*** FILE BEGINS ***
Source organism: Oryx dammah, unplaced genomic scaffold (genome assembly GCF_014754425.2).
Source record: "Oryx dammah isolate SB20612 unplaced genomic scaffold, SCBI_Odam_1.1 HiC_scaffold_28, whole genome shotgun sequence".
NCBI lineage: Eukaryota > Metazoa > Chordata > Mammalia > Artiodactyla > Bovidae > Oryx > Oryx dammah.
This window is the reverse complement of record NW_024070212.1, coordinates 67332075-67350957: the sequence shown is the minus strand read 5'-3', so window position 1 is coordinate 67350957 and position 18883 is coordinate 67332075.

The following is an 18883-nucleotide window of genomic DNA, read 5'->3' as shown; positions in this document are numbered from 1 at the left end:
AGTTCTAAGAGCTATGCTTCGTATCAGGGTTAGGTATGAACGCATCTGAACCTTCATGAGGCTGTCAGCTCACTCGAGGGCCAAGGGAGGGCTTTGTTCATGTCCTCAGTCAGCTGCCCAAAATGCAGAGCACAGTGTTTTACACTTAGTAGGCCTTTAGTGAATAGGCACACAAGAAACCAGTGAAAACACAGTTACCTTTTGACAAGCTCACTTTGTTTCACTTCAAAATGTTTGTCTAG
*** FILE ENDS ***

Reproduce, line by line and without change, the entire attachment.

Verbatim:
Source organism: Oryx dammah, unplaced genomic scaffold (genome assembly GCF_014754425.2).
Source record: "Oryx dammah isolate SB20612 unplaced genomic scaffold, SCBI_Odam_1.1 HiC_scaffold_28, whole genome shotgun sequence".
NCBI lineage: Eukaryota > Metazoa > Chordata > Mammalia > Artiodactyla > Bovidae > Oryx > Oryx dammah.
This window is the reverse complement of record NW_024070212.1, coordinates 67332075-67350957: the sequence shown is the minus strand read 5'-3', so window position 1 is coordinate 67350957 and position 18883 is coordinate 67332075.

The following is an 18883-nucleotide window of genomic DNA, read 5'->3' as shown; positions in this document are numbered from 1 at the left end:
AGTTCTAAGAGCTATGCTTCGTATCAGGGTTAGGTATGAACGCATCTGAACCTTCATGAGGCTGTCAGCTCACTCGAGGGCCAAGGGAGGGCTTTGTTCATGTCCTCAGTCAGCTGCCCAAAATGCAGAGCACAGTGTTTTACACTTAGTAGGCCTTTAGTGAATAGGCACACAAGAAACCAGTGAAAACACAGTTACCTTTTGACAAGCTCACTTTGTTTCACTTCAAAATGTTTGTCTAG